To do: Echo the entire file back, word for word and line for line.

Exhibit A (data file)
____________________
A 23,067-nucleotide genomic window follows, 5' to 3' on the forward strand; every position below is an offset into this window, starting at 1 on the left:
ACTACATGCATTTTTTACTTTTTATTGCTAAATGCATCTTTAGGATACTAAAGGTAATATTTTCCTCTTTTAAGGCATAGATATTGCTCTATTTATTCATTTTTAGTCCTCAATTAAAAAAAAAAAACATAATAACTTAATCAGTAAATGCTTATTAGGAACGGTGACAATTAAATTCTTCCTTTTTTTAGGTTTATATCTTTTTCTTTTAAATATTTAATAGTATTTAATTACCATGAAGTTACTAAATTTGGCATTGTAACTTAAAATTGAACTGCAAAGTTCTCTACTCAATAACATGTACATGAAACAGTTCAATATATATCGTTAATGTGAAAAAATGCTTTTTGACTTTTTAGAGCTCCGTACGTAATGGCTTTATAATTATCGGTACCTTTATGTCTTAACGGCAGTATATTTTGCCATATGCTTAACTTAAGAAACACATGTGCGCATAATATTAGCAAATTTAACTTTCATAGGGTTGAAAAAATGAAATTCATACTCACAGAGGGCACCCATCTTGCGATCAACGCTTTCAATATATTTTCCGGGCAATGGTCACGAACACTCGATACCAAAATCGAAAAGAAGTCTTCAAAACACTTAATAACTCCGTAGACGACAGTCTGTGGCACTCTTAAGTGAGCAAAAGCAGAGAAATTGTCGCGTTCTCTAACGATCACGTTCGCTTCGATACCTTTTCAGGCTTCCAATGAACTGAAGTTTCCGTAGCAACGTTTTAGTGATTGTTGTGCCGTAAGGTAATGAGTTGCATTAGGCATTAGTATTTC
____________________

A 23,067-nucleotide genomic window follows, 5' to 3' on the forward strand; every position below is an offset into this window, starting at 1 on the left:
ACTACATGCATTTTTTACTTTTTATTGCTAAATGCATCTTTAGGATACTAAAGGTAATATTTTCCTCTTTTAAGGCATAGATATTGCTCTATTTATTCATTTTTAGTCCTCAATTAAAAAAAAAAAACATAATAACTTAATCAGTAAATGCTTATTAGGAACGGTGACAATTAAATTCTTCCTTTTTTTAGGTTTATATCTTTTTCTTTTAAATATTTAATAGTATTTAATTACCATGAAGTTACTAAATTTGGCATTGTAACTTAAAATTGAACTGCAAAGTTCTCTACTCAATAACATGTACATGAAACAGTTCAATATATATCGTTAATGTGAAAAAATGCTTTTTGACTTTTTAGAGCTCCGTACGTAATGGCTTTATAATTATCGGTACCTTTATGTCTTAACGGCAGTATATTTTGCCATATGCTTAACTTAAGAAACACATGTGCGCATAATATTAGCAAATTTAACTTTCATAGGGTTGAAAAAATGAAATTCATACTCACAGAGGGCACCCATCTTGCGATCAACGCTTTCAATATATTTTCCGGGCAATGGTCACGAACACTCGATACCAAAATCGAAAAGAAGTCTTCAAAACACTTAATAACTCCGTAGACGACAGTCTGTGGCACTCTTAAGTGAGCAAAAGCAGAGAAATTGTCGCGTTCTCTAACGATCACGTTCGCTTCGATACCTTTTCAGGCTTCCAATGAACTGAAGTTTCCGTAGCAACGTTTTAGTGATTGTTGTGCCGTAAGGTAATGAGTTGCATTAGGCATTAGTATTTC